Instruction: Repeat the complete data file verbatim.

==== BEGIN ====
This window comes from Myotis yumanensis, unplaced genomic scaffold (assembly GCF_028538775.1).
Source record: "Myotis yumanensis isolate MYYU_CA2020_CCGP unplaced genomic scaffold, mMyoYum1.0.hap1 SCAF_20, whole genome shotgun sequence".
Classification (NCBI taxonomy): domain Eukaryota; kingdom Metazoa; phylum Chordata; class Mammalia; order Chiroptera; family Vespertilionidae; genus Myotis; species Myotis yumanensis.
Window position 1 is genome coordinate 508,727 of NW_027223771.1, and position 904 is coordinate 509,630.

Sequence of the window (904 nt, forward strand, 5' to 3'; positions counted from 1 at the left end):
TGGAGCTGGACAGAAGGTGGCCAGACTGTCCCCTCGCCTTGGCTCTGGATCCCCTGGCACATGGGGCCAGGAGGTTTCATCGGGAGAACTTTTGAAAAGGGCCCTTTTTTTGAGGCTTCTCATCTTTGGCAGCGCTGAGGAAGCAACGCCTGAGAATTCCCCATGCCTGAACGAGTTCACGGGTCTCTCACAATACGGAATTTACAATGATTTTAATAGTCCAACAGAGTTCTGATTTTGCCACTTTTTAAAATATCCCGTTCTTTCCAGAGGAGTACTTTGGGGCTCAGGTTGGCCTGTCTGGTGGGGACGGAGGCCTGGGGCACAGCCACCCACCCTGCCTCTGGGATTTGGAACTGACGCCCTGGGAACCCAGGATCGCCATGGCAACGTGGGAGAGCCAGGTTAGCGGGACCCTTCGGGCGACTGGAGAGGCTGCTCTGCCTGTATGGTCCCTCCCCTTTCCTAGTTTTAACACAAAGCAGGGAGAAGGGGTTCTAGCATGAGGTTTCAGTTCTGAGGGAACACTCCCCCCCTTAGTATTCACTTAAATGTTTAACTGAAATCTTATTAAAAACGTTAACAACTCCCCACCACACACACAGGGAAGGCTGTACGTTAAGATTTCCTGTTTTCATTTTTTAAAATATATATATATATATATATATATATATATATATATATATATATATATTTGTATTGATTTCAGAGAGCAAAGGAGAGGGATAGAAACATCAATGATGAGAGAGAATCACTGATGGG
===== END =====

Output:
This window comes from Myotis yumanensis, unplaced genomic scaffold (assembly GCF_028538775.1).
Source record: "Myotis yumanensis isolate MYYU_CA2020_CCGP unplaced genomic scaffold, mMyoYum1.0.hap1 SCAF_20, whole genome shotgun sequence".
Classification (NCBI taxonomy): domain Eukaryota; kingdom Metazoa; phylum Chordata; class Mammalia; order Chiroptera; family Vespertilionidae; genus Myotis; species Myotis yumanensis.
Window position 1 is genome coordinate 508,727 of NW_027223771.1, and position 904 is coordinate 509,630.

Sequence of the window (904 nt, forward strand, 5' to 3'; positions counted from 1 at the left end):
TGGAGCTGGACAGAAGGTGGCCAGACTGTCCCCTCGCCTTGGCTCTGGATCCCCTGGCACATGGGGCCAGGAGGTTTCATCGGGAGAACTTTTGAAAAGGGCCCTTTTTTTGAGGCTTCTCATCTTTGGCAGCGCTGAGGAAGCAACGCCTGAGAATTCCCCATGCCTGAACGAGTTCACGGGTCTCTCACAATACGGAATTTACAATGATTTTAATAGTCCAACAGAGTTCTGATTTTGCCACTTTTTAAAATATCCCGTTCTTTCCAGAGGAGTACTTTGGGGCTCAGGTTGGCCTGTCTGGTGGGGACGGAGGCCTGGGGCACAGCCACCCACCCTGCCTCTGGGATTTGGAACTGACGCCCTGGGAACCCAGGATCGCCATGGCAACGTGGGAGAGCCAGGTTAGCGGGACCCTTCGGGCGACTGGAGAGGCTGCTCTGCCTGTATGGTCCCTCCCCTTTCCTAGTTTTAACACAAAGCAGGGAGAAGGGGTTCTAGCATGAGGTTTCAGTTCTGAGGGAACACTCCCCCCCTTAGTATTCACTTAAATGTTTAACTGAAATCTTATTAAAAACGTTAACAACTCCCCACCACACACACAGGGAAGGCTGTACGTTAAGATTTCCTGTTTTCATTTTTTAAAATATATATATATATATATATATATATATATATATATATATATATATATTTGTATTGATTTCAGAGAGCAAAGGAGAGGGATAGAAACATCAATGATGAGAGAGAATCACTGATGGG